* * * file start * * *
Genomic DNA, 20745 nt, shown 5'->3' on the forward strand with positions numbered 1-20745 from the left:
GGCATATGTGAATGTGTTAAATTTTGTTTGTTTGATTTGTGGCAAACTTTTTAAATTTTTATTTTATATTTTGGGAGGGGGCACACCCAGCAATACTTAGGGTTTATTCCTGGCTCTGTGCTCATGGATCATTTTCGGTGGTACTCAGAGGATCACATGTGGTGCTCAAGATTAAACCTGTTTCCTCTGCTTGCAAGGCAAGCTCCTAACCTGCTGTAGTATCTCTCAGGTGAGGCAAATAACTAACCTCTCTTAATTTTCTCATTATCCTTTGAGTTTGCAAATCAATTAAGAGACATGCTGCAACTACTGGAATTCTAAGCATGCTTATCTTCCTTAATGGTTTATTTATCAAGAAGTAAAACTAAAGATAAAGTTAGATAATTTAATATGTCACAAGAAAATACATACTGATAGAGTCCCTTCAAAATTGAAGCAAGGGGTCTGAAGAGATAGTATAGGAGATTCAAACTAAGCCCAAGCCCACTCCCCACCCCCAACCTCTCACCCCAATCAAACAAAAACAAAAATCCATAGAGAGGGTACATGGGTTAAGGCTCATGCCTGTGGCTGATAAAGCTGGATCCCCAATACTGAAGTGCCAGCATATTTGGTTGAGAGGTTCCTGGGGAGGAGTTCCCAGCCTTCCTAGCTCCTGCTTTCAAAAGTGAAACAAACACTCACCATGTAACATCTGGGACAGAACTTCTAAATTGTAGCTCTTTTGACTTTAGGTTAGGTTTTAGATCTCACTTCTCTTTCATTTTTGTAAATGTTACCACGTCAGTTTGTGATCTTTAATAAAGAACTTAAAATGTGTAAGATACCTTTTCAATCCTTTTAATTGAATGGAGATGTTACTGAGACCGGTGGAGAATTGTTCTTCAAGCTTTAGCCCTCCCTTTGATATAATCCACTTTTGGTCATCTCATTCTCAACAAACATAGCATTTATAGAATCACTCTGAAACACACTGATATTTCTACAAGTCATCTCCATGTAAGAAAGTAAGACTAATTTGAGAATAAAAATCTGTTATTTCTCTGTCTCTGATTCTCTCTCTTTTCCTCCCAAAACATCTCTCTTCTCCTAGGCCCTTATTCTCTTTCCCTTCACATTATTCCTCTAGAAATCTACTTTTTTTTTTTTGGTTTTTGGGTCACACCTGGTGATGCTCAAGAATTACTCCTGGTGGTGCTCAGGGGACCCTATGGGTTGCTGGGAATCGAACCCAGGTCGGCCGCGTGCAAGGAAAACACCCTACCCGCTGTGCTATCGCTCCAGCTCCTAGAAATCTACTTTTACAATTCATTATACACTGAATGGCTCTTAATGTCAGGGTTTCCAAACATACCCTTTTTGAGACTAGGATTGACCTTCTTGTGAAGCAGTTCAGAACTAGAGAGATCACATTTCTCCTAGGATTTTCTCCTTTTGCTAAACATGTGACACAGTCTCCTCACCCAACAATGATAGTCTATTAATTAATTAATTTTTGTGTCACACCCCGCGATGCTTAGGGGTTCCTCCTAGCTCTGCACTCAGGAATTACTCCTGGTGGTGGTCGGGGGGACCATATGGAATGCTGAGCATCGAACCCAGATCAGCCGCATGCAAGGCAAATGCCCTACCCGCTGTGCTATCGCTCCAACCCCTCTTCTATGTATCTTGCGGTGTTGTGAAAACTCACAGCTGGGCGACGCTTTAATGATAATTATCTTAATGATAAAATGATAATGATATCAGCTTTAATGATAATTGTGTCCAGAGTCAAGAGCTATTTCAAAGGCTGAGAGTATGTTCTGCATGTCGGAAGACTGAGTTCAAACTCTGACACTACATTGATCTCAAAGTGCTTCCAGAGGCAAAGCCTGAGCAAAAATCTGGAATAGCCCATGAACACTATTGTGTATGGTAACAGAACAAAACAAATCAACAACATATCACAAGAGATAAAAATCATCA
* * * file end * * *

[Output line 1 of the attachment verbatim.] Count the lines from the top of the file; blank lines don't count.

Genomic DNA, 20745 nt, shown 5'->3' on the forward strand with positions numbered 1-20745 from the left: